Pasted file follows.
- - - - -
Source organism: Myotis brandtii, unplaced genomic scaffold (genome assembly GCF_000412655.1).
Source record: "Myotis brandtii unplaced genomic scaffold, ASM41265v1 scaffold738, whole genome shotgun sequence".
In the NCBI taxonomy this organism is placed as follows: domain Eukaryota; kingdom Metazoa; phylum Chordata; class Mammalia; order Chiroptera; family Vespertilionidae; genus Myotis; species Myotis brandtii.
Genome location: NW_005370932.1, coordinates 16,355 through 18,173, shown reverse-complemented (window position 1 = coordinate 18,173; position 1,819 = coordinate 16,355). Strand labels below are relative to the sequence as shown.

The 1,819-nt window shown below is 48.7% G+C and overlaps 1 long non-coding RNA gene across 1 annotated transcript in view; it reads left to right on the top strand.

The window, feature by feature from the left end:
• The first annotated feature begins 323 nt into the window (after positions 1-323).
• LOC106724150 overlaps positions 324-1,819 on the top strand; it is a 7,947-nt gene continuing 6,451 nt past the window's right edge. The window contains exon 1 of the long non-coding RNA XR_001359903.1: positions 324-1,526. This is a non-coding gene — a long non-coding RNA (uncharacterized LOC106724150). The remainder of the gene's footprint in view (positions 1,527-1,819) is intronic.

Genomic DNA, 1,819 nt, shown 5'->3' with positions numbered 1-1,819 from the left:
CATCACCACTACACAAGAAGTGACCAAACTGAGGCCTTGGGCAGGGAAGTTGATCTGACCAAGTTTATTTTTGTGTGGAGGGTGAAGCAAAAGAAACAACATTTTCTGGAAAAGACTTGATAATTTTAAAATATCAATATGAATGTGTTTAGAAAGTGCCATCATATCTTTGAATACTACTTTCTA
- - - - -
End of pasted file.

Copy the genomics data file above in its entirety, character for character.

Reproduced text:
Source organism: Myotis brandtii, unplaced genomic scaffold (genome assembly GCF_000412655.1).
Source record: "Myotis brandtii unplaced genomic scaffold, ASM41265v1 scaffold738, whole genome shotgun sequence".
In the NCBI taxonomy this organism is placed as follows: domain Eukaryota; kingdom Metazoa; phylum Chordata; class Mammalia; order Chiroptera; family Vespertilionidae; genus Myotis; species Myotis brandtii.
Genome location: NW_005370932.1, coordinates 16,355 through 18,173, shown reverse-complemented (window position 1 = coordinate 18,173; position 1,819 = coordinate 16,355). Strand labels below are relative to the sequence as shown.

The 1,819-nt window shown below is 48.7% G+C and overlaps 1 long non-coding RNA gene across 1 annotated transcript in view; it reads left to right on the top strand.

The window, feature by feature from the left end:
• The first annotated feature begins 323 nt into the window (after positions 1-323).
• LOC106724150 overlaps positions 324-1,819 on the top strand; it is a 7,947-nt gene continuing 6,451 nt past the window's right edge. The window contains exon 1 of the long non-coding RNA XR_001359903.1: positions 324-1,526. This is a non-coding gene — a long non-coding RNA (uncharacterized LOC106724150). The remainder of the gene's footprint in view (positions 1,527-1,819) is intronic.

Genomic DNA, 1,819 nt, shown 5'->3' with positions numbered 1-1,819 from the left:
CATCACCACTACACAAGAAGTGACCAAACTGAGGCCTTGGGCAGGGAAGTTGATCTGACCAAGTTTATTTTTGTGTGGAGGGTGAAGCAAAAGAAACAACATTTTCTGGAAAAGACTTGATAATTTTAAAATATCAATATGAATGTGTTTAGAAAGTGCCATCATATCTTTGAATACTACTTTCTA